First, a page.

Negotiators agree new minimum wage for seafarers

Posted on May 23, 2022

A new round of negotiations between shipowners and seafarers’ unions from across the world, convened by the UN’s International Labor Organization (ILO), has resulted in a new three year deal on seafarers’ minimum monthly wages.

The deal is structured through annual increases, up to $673, from January 1, 2023 to January 1, 2025, as follows:

  • $658 as of January 1, 2023
  • $666 as of January 1, 2024
  • $673 as of January 1, 2025

Maritime transport is the only sector with a formally recognized global minimum wage, which has existed for seafarers since 1958.

The negotiations were coordinated by the International Chamber of Shipping (ICS) and the International Transport Workers’ Federation (ITF)

The agreement applies universally to the rating grade of Able Seafarer and, according to a joint statement from the ICS and ITF is “widely recognized by the global shipping community as contributing to decent work and employment for seafarers, to support themselves and their families, recognizing that the overall well-being of seafarers is inextricably linked to their economic well-being.”

During the previous round of talks, concluded at the UN ILO in September last year, shipowners and seafarers set the minimum wage to $648 from July 1, 2022.

Commenting on the outcome of the negotiations, Charles Darr (Swiss Shipowners’ Association), spokesperson for the shipowners group, said:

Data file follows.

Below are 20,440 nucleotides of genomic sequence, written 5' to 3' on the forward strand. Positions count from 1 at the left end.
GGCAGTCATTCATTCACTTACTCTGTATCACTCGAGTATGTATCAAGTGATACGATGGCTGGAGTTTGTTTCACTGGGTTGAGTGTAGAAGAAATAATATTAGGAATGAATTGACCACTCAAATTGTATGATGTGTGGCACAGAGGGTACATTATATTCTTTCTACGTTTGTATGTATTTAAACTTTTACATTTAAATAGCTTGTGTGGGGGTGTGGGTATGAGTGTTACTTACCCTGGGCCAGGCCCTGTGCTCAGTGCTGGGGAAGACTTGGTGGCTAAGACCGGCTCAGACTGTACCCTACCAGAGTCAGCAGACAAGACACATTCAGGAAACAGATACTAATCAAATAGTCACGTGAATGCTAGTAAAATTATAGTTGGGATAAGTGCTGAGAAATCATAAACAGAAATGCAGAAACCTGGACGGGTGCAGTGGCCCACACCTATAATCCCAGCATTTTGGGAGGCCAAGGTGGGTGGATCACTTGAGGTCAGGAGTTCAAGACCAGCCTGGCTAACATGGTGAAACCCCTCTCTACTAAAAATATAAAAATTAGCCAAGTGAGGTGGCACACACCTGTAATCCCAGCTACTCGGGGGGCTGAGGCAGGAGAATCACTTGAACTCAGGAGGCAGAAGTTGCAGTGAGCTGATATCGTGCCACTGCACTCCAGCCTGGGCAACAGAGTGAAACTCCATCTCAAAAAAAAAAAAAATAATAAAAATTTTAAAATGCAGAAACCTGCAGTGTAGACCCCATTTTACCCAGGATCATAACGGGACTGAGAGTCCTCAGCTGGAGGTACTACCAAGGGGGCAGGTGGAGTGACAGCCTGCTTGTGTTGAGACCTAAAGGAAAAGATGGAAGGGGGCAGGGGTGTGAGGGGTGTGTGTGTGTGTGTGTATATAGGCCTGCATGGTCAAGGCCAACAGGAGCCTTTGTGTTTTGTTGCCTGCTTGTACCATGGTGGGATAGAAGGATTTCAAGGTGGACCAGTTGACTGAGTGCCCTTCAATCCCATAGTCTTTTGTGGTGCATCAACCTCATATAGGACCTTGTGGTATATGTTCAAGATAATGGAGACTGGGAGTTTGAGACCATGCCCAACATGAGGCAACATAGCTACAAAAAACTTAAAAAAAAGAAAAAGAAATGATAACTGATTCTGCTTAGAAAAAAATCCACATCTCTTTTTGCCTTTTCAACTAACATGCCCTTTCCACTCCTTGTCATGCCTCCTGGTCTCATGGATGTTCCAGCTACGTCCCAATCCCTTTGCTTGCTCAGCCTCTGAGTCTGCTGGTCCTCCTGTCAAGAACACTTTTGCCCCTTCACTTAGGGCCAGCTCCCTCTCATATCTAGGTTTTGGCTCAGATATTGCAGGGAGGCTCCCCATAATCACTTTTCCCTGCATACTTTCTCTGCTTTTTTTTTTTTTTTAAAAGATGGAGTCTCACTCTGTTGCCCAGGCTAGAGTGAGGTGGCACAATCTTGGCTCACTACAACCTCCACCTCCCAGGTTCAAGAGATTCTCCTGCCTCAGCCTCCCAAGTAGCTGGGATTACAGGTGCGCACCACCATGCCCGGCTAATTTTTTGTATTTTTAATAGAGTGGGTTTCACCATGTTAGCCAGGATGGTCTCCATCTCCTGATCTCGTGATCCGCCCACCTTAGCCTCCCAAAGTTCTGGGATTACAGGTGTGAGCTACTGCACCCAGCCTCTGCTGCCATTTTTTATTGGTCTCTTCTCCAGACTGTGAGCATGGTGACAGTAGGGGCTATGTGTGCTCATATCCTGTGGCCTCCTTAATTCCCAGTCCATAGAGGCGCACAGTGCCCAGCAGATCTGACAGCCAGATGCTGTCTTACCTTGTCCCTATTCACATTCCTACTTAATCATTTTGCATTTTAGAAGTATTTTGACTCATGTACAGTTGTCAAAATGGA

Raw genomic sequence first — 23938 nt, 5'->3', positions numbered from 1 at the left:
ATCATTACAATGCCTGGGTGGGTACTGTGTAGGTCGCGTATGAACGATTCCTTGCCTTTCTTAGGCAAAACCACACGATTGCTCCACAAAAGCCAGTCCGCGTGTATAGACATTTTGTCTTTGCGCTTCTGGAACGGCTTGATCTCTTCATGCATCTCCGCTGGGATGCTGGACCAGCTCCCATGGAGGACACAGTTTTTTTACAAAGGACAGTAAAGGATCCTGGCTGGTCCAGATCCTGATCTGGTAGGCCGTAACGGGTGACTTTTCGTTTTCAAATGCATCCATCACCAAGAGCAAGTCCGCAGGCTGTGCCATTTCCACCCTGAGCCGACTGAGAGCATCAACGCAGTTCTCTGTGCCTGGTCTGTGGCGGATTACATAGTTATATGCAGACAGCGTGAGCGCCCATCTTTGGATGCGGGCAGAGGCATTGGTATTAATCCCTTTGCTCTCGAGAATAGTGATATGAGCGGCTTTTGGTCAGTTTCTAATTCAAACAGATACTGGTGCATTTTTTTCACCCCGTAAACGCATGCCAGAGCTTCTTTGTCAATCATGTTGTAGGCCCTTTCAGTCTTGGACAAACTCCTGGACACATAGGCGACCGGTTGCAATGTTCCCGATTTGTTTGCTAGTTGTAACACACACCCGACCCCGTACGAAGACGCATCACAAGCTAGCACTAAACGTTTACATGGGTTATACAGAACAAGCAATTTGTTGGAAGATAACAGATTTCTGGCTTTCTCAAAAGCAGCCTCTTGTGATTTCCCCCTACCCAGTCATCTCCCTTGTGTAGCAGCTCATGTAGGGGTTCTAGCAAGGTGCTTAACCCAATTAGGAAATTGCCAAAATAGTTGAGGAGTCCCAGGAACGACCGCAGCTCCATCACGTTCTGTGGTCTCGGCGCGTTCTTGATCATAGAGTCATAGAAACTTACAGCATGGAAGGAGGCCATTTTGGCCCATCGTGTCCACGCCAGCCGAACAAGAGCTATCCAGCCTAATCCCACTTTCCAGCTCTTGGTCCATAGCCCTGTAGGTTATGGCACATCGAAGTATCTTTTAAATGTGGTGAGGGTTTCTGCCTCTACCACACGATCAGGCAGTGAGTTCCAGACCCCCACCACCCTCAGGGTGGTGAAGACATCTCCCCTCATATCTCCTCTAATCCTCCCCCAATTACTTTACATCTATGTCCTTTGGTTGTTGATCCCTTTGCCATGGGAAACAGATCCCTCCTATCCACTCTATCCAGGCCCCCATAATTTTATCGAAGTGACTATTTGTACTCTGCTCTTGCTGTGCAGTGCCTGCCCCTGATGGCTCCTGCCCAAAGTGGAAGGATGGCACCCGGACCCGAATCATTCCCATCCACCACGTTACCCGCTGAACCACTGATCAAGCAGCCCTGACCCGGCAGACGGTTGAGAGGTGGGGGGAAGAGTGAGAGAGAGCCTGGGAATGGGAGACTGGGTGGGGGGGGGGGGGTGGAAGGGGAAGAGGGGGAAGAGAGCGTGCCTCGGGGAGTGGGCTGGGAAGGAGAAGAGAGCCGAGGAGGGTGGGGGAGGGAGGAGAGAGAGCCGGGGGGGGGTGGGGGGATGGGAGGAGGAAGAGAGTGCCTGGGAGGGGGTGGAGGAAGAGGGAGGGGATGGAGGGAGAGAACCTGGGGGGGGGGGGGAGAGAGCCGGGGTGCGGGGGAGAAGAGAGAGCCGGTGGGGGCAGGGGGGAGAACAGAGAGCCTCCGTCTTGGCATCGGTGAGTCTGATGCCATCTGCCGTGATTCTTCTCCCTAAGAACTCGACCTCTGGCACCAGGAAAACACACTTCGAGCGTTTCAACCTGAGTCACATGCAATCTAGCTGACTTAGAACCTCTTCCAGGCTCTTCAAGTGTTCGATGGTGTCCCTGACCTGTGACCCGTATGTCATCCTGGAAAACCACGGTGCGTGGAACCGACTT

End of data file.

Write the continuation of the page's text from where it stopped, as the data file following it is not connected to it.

“The global seafarer workforce is central to the safe and efficient flow of world trade, and they are among the unsung heroes of the pandemic. This new deal is a win-win for both shipowners and seafarers.

“It strikes a balance between rewarding seafarers for their incredible contributions to the global economy and ensures, at the same time, that shipping companies are able to remain sustainable and commercially viable, in light of the many challenges we are currently facing and those that lie ahead.”

Mark Dickinson (Nautilus International), spokesperson for the seafarers group, added:

“Today’s agreement recognizes the huge sacrifices and professionalism of the men and women working at sea and is a testament to the collective milestones the social partnership between seafarers and shipowners have historically achieved, especially over the past few years.”

The ILO minimum is reviewed periodically by the ILO Joint Maritime Commission (JMC), a bipartite ILO body comprising employers’ representatives coordinated by the ICS and seafarers’ union representatives coordinated by the ITF.


It's on us. Share your news here.
Submit Your News Today

Join Our
Click to Subscribe